To be eligible, children older than 4 years at the time of data acquisition had to be diagnosed with CP by a board-certified neuropediatrician according to the criteria set by the SCPE.7 Cerebral palsy was classified into 3 types: spastic (with bilateral and unilateral subtypes), dyskinetic (with choreoathetotic and dystonic subtypes), and ataxic.

In the subset of children with a postneonatal nonprogressive origin of CP, only children whose lesion occurred between day 27 and beginning of the 25th month of age were included. The diagnosis of CP was made until the age of 4 years. Only medical records accompanied by written informed consent from caregivers were included in the study. Children of mothers not living in the canton of Saint Gallen at the time of birth were excluded from analyses (Figure 1).

Fig. 1.
Fig. 1.:
Flowchart showing study participants. CSG indicates canton of Saint Gallen; CP, cerebral palsy.

If there were incomplete data in the medical records, missing information was collected (as far as possible) by contacting parents or legal guardians. Patient data were entered into a standardized case report form (CRF) derived from the original form of the SCPE.7 Before data collection, the CRF was translated into German according to the forward-backward method by native German speakers with extensive experience in pediatrics. Once data collection had been completed, data were anonymized by the neuropediatrician responsible for data collection.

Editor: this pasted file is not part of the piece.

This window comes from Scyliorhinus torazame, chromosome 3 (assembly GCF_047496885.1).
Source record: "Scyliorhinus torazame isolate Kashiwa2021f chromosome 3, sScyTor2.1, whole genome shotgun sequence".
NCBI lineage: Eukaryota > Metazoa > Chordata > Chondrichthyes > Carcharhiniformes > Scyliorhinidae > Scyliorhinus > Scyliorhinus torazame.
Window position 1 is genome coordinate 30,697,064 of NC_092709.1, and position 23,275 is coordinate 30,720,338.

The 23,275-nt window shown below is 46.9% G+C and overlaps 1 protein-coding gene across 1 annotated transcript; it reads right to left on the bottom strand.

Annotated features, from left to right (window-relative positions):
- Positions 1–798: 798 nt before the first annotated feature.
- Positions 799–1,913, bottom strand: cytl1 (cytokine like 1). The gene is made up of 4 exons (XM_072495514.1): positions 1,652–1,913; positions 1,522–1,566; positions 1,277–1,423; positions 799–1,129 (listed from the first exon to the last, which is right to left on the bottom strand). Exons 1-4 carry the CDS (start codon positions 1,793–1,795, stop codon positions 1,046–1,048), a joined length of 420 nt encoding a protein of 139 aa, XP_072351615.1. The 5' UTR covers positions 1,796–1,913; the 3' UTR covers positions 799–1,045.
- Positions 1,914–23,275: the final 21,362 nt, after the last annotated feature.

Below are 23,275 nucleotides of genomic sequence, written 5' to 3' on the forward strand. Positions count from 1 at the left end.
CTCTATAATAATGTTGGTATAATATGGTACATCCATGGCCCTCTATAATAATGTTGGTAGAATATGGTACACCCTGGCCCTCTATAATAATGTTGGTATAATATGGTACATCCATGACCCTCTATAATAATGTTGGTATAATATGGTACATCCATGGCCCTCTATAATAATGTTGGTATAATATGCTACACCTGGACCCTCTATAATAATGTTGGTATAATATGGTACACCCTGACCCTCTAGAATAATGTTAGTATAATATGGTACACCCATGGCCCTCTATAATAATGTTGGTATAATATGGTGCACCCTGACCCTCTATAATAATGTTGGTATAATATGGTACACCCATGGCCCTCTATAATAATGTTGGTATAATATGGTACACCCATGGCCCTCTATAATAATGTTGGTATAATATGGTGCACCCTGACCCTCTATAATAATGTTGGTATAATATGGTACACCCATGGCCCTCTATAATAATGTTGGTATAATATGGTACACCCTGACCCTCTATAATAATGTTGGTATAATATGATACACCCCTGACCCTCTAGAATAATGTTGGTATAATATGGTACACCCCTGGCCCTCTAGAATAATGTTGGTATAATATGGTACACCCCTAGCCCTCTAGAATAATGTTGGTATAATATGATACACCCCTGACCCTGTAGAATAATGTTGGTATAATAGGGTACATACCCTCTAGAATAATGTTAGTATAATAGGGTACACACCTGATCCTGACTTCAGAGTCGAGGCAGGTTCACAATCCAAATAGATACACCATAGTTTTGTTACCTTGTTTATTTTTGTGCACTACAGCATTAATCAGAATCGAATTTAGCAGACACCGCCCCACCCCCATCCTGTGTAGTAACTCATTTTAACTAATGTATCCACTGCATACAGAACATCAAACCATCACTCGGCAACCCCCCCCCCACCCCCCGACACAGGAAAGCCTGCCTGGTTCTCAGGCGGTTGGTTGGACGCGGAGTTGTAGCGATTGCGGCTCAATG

Clinical Features

All the information on clinical features reported was extracted from medical records and classified according to SCPE rules. Our study focused on the demographic characteristics of the mother (age, parity, delivery mode, and multiple births) and the child (sex, weight, gestational age at birth, and date of death).

Gestational age was divided into 4 categories: (1) 37 or more weeks' gestation (term birth); (2) between 32 and 36 weeks (moderately preterm); (3) between 28 and 31 weeks (very preterm); and (4) less than 28 weeks (extremely preterm).10 Birth weight was divided into 3 categories: (1) less than 1500 g; (2) 1500 to 2499 g; and (3) 2500 g or more.